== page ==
How Multi-Tasking Inhibits Productivity
Do you multi-task? Often find yourself doing two or more things at once? Of course you do – everyone does.
• You plan dinner while making breakfast.
• You write your presentation while in another meeting.
• You hang the washing while you talk to your kids.
• You listen to an audiobook while you exercise.
• You talk on the phone while stacking the dishwasher.
It’s what you’re supposed to do, right?
You multi-task because you’re clever. Because you’re efficient. You’re making the most of your time. You’re getting things sorted.
Yes, in some instances, multi-tasking can be a positive thing, a way to get tasks done quickly and efficiently, freeing us to spend time on the things we really want to be doing.
But what about the other side of the coin?
• Do you feel exhausted?
• Like you’re not doing anything well?
• Like you’re being torn in too many directions?
Despite what your overwhelmed, overworked, overcommitted brain may be telling you, you don’t need to do more.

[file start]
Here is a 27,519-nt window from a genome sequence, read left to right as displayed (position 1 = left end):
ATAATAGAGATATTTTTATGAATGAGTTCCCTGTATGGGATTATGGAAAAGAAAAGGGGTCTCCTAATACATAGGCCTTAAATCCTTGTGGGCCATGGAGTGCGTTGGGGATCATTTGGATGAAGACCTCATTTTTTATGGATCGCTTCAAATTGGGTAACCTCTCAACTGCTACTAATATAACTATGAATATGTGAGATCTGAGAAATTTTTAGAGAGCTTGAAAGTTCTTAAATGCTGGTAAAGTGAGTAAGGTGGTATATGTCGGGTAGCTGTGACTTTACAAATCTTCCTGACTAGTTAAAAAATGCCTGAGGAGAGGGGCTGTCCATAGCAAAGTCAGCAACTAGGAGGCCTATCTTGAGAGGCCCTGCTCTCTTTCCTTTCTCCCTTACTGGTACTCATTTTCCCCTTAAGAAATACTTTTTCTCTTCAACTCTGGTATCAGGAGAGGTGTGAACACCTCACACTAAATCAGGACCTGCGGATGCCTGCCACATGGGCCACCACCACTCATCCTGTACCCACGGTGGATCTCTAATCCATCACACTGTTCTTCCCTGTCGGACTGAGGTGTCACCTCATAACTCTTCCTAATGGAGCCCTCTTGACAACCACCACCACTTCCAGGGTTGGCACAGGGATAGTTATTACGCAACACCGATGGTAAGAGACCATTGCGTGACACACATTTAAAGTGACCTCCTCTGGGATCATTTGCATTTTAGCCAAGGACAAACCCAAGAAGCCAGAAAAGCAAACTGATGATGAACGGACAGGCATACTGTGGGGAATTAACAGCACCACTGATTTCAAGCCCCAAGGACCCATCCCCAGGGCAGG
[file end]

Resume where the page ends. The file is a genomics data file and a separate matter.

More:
You need to single-task.
Focus on just one thing at a time.
Not only is single-tasking the opposite of multi-tasking (obviously), it’s also a chance to practise complete mindfulness on the task at hand.
Single-tasking is the antidote to modern life, where we are taught that to be effective, productive and worthwhile, we must multi-task.
IT’S NOT ABOUT DOING LESS
As enticing as it sounds, focusing only on the task at hand all day, every day is impractical.
Instead, the ritual of single-tasking involves:
• choosing one task you regularly do during your day
• focusing solely on that task
• immersing yourself wholly and completely in experiencing it.
It helps you find the simple beauty and everyday joy in mindfully completing one task.
Practising this ritual of mindfulness brings you completely into the present moment. It teaches you how to be grateful for even the most mundane of tasks and opens your mind to the beauty of doing one thing wholeheartedly.
It might not be possible to single-task for your whole life – or even a whole day. But practising single-tasking once a day is entirely achievable. And it adds no time, as you choose a task you already do. Now this task serves an extra purpose: it’s a chance to clear the mental clutter – even for a moment.